# SVD

## SVD (singular value decomposition)

One can generalize eigenvalues/vectors to non-square matrices, in which case they are called *singular* vectors and *singular* values.
The equations remain the same, but there are now both left and right singular values and vectors.
{$A^TA\mathbf{v} = \lambda\mathbf{v}$}

{$ AA^T \mathbf{u} = \lambda\mathbf{u}$}

{$A = U \Lambda V^T$}.

where {$A$} is {$n*p$},{$U$} is {$n*n$}, {$\Lambda$} is {$n*p$}, and {$V^T$} is {$p*p$}, but {$U$} and {$V$} can be at most rank {$min(n,p)$}, so one of them will have {$n-p$} or {$p-n$} zero eigenvalues.

Exercise: show that the nonzero left and right singular values are identical.

Any matrix can be decomposed into a weighted sum of it's singular vectors (giving a singular value decomposition).

In practice, we often don't care about decomposing {$A$} exactly, but only approximating it.
For example, we will often take {$A$} to be our "design matrix" of observations {$X$}, and approximate
it by the *thin SVD* obtained when one only keeps the top {$k$} singular vectors and values.

{$A \sim U_k \Lambda_k V_k^T$} where {$A$} is {$n*p$}, {$U_k$} is {$n*k$}, {$\Lambda_k$} is {$k*k$}, and {$V_k^T$} is {$k*p$}

The thin SVD gives the best rank {$k$} approximation to a matrix, where "best" means minimum Frobenious norm, which is basically the {$L_2$} norm of the elements of the matrix (i.e., the square root of the sum of the squares of all the elements of the matrix, which magically equals the sum of the squares of the singular values).

This is often useful. Consider a matrix {$A$} where each student is a row, and each column is set of test result for that student (e.g. a score on an exam question, or to an IQ test, or anything.
(More generally, rows are observations, and columns are features.)
We can now approximate the student grades by {$\hat{A} \sim U_k \Lambda_k V_k^T$}. Here we have approximated each original {$p$}-dimensional vector by a {$k$}-dimensional one, called the
*scores*. Each student's grade vector {$x$} can be written in terms of a weighted combination of the basis vectors {$V_k$}. The weights are the "scores", and the components of the basis vectors are called the *loadings* of the original features.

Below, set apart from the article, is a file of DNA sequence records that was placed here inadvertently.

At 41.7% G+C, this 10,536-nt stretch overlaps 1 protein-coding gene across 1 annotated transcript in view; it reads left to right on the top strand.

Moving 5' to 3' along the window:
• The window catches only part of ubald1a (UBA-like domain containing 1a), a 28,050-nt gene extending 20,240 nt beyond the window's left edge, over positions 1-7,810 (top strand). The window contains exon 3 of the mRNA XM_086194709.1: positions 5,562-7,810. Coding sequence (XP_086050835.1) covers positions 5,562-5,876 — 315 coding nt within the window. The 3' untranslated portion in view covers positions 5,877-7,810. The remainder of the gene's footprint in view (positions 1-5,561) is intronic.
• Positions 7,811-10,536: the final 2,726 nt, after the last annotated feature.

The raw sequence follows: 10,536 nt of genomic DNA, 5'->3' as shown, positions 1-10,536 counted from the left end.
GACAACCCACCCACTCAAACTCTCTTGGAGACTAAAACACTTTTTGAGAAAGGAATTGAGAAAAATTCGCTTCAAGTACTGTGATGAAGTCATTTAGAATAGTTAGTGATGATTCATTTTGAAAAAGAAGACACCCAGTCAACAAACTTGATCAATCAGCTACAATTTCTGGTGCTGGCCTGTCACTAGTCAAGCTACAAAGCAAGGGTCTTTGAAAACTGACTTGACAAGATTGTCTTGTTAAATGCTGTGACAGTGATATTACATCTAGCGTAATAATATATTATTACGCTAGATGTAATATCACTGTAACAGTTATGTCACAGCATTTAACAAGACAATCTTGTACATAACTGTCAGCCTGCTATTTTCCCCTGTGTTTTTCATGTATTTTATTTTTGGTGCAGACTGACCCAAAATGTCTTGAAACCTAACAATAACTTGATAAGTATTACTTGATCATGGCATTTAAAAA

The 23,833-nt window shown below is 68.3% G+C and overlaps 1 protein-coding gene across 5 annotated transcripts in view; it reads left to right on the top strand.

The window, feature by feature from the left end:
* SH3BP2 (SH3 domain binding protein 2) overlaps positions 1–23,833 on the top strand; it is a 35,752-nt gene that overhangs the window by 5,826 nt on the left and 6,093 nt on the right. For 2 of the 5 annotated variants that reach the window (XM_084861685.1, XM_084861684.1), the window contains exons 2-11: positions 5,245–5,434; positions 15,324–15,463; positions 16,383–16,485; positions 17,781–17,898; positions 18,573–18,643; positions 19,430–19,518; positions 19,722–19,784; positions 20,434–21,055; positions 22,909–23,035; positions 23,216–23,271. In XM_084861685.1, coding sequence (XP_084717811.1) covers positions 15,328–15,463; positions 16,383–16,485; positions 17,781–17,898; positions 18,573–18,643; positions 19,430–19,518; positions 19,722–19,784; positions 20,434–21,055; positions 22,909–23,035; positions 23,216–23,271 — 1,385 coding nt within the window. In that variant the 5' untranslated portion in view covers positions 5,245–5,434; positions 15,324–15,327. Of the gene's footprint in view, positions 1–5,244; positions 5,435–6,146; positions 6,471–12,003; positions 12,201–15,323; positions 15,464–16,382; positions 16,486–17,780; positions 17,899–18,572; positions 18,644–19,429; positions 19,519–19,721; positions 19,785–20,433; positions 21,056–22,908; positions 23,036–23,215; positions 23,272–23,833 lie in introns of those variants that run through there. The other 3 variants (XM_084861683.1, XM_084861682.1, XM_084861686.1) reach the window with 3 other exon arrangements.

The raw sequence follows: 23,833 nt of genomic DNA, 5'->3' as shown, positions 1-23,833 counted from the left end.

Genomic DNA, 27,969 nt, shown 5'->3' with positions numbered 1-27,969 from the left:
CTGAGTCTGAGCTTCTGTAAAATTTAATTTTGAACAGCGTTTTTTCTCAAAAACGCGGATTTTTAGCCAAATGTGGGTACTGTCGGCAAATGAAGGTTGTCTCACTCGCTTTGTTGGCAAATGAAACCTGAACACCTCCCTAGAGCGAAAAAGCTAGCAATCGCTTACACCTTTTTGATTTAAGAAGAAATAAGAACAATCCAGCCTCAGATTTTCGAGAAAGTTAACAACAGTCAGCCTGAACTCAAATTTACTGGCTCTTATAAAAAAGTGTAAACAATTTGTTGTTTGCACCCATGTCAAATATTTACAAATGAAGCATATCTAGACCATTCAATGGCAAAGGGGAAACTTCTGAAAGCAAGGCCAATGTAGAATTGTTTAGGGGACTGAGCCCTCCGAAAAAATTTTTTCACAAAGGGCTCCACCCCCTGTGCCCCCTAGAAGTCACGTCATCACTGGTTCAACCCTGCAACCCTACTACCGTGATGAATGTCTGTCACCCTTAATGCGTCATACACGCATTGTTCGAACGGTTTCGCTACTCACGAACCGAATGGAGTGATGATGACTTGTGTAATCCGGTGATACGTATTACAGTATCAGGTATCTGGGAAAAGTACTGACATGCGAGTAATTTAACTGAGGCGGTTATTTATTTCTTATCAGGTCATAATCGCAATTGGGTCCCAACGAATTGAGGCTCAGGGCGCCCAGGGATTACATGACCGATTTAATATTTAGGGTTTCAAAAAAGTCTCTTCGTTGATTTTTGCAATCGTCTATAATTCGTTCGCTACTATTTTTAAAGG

For example, in a battery of tests of intellectual abilities, the score on the "largest singular vector"--which means the singular vector corresponding to the largest singular value -- after all,
all the singular vectors have been normalized to be of length 1--is often called *g*, for "general intelligence".

Why is all this useful? We'll see many examples over the next couple classes, but here are a few:

- insight and visualization; often you can characterize a feature vector by a couple of scores, and often the scores can be given names. For example the famous "Five factor" model of personality psychology
- dimension reduction -- instead of working in the {$p$}-dimensional space, one works is a much smaller {$k$} dimensional space
- regularization -- we'll see that using the scores instead of the original features in linear regression (this is called
*Principle components regression (PCR)*has a similar effect to Ridge regression,

but is sometimes a little better -- or a little worse.

## Generalized inverses

Linear regression requires estimating {$w$} in {$y = Xw$}, which can be viewed as computing a pseudo-inverse (or "generalized inverse") {$X^+$} of {$X$}, so that

{$w = X^+y$}

Thus far, we have done this by

{$X^+ = (X^TX)^{-1} X^T$}

But one could also compute a generalized inverse using the SVD decomposition

{$X^+ = (U \Lambda^{-1} V^T)^T = V \Lambda^{-1} U^T$}

then {$X X^+= U \Lambda V^T V \Lambda^{-1} U^T= U U^T=I$} if {$U$} and {$V$} are orthonormal and {$\Lambda$} is invertible. similarly, {$ X^+ X = V \Lambda U^T U \Lambda^{-1} V^T= V V^T=I$}

Note that {$ U^T U =U U^T = I$} and similarly with {$V$}.

But {$\Lambda$} is often not invertible -- since it is, in general, rectangular. So we use a "thin SVD" {$X^+ = V_k \Lambda_k^{-1} U_k^T$} In the thin SVD, we only keep {$k$} nonzero singular values, so that inverse {$\Lambda^{-1}$} is well-defined

## Fast SVD (Randomized singular value decomposition)

This is an extremely useful algorithm that shows how one *really* does SVD on big data sets.

**Input:** matrix {$A$} of size {$n \times p$}, the desired hidden state dimension {$k$}, and the number of "extra" singular vectors, {$l$}

- Generate a {$(k+l) \times n$} random matrix {$\Omega$}
- Find the SVD {$U_1 D_1 V_1^T$} of {$\Omega A$}, and keep the {$k+l$} components of {$V_1$} with the largest singular values
- Find the SVD {$U_2 D_2 V_2^T$} of {$A V_1$}, and keep the 'largest' {$k+l$} components of {$U_2$}
- Find the SVD {$U_3 D_3 V_{final}^T$} of {$U_2^T A $}, and keep the 'largest' {$k$} components of {$V_{final}$}
- Find the SVD {$U_{final} D_4 V_4^T$} of {$A V_{final}$} and keep the 'largest' {$k$} components of {$U_{final}$}

**Output:** The left and right singular vectors {$U_{final}$}, {$V_{final}^T$}

- Why does randomized PCA keep extra components?

## Practice exercises

- Show how to compute {$e^A$}, and explain why this works.
- Prove that a matrix with only positive eigenvalues is positive definite in the sense that {$x^TAx > 0$} for all nonzero vectors {$x$}
- Given an {$n*p$} matrix with {$n$} much bigger that {$p$}, how would you efficiently compute the left singular vectors without using a randomized SVD algorithm?